Boca Raton, Fl

 

[Edited for privacy-please do not post personal or unique information such as but not limited to full names, employee ID numbers, email addresses, phone numbers, account numbers, etc.]

Message 10 of 16
ACE - Guru

Re: Ham radio RFI to modem

OK great Mike.

As I mentioned, getting interference at low power means an obvious problem.

You may have just stumbled upon the solution without knowing.

 

A dummy load is a very useful device and it will be useful down the line.

 

I have been licensed since the late 70's in 2 countries operating out of houses, apartments, army bases and even aircraft using FM, SSB and CW into home brew wire antennas as well as multi element yagis.  While these things can sometimes be a challenge, with a little perseverance they can usually be solved.

 

Good luck and 73.

 

ZS6xxx and KK6xxx

 

 

*The views and opinions expressed on this forum are purely my own. Any product claim, statistic, quote, or other representation about a product or service should be verified with the manufacturer, provider, or party.
Message 11 of 16
Contributor

Re: Ham radio RFI to modem

Mike: Has your issue reoccured?

 

i too have RFI/TVI issues with my Uverse. it exists on 40 meters. in the past i've had service come out and check out the system. they've grounded, tested and i still have the problem. i have used clip on toroids on incoming and outgoing lines. i am awaiting delivery of donuts to  put on the incoming lines.

 

my 2 lines coming in to the box are 2 sets of twisted pair. they appear to be unshielded. they claim the cat5 nside the house are shielded. 

 

as someone asked previously, whom do you call and what do you say to them?

 

WB9GMO/Roswell, GA

Message 12 of 16
ACE - Guru

Re: Ham radio RFI to modem

Michael,

Have you done a dummy load test?

 

As mentioned above the results of this can be very useful.

What type of antenna are you using on 40m?

What is the SWR like?

At what power level does the problem occur?

 

 

*The views and opinions expressed on this forum are purely my own. Any product claim, statistic, quote, or other representation about a product or service should be verified with the manufacturer, provider, or party.
Message 13 of 16
Tutor

Re: Ham radio RFI to modem

Well Tom, first let me confess that you are talking way above my head when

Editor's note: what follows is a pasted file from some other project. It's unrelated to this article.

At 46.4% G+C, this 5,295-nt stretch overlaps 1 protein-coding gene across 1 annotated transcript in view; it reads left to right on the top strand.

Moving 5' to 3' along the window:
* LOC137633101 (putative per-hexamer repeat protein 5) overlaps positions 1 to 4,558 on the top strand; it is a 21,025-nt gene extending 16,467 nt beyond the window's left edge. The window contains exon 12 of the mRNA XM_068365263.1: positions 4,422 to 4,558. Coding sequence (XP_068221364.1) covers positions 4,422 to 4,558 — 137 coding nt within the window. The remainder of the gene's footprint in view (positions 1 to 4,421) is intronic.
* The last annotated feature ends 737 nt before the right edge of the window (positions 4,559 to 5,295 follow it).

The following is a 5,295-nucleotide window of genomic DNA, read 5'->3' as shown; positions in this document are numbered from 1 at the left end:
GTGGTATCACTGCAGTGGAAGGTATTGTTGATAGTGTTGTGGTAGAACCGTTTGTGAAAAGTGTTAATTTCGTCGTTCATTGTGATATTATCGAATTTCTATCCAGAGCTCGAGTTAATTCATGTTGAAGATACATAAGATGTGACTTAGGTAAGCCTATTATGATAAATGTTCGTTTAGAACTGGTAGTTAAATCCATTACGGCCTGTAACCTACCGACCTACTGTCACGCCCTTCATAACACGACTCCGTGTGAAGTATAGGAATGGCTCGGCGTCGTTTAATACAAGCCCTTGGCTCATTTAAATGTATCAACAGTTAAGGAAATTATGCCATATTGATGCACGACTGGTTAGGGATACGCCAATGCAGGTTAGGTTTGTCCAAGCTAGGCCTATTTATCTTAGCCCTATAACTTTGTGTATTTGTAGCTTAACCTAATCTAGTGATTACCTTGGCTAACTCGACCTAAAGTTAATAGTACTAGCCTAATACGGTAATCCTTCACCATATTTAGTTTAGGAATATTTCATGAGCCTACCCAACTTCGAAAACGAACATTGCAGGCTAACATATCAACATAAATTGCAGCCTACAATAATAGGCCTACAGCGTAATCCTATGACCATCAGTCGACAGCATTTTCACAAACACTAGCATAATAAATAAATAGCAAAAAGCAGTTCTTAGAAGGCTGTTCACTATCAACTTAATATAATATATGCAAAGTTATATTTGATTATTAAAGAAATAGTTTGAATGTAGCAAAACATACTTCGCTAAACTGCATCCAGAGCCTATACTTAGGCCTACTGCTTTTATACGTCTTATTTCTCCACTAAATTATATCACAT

discussing your filter design knowledge. Let me cut through the chase with
this scenario of my success story.

I live in south Florida, but that seems irrelevant to the particulars. I am
a ham operator, going on 60 years. I never had a RFI/TVI problem until the
past few months. I subscribe to ATT U-verse for my Internet, TV, and
Digital phone service. For some reason, my little 100W HF ham rig started
interfering with the TVs (we have 5 of them in the house) about 6 months
ago, and then I noticed that even with my little 15W HF rig, four of the TVs
would blank out and frequently the set top box on each would be knocked off,
requiring a power-off reset. The 5th TV was never affected. This TV was
the only one connected via CAT5 to the ATT Gateway located on an adjacent
shelf in the room.

I pursued my issue with a RFI/TVI contact at ARRL who put me in touch with a
Senior Engineer at the old Bell Labs. This guy happened to be a ham, so we
were immediately on common ground in our conversations. What follows was my
path to closure on this issue:

Recognizing that the TV hardwired via CAT5 was not affected, the Engineer
suggested I purchase a long length of CAT5 cable to directly connect from
the gateway to each TV separately to determine if that bypass technique made
any difference. It was gratifying and certainly no surprise to witness the
positive results of this test. There was absolutely no TVI/RFI when a TV
was directly connected via CAT5 to the Gateway. By the way, at Amazon I
purchased the 100' CAT5 cable for $8 or so.

The next step was to place a service call with U-Verse, reporting the
problem in such a way as to imply that the installed first generation
Gateway and set top boxes were technically outdated and were not able to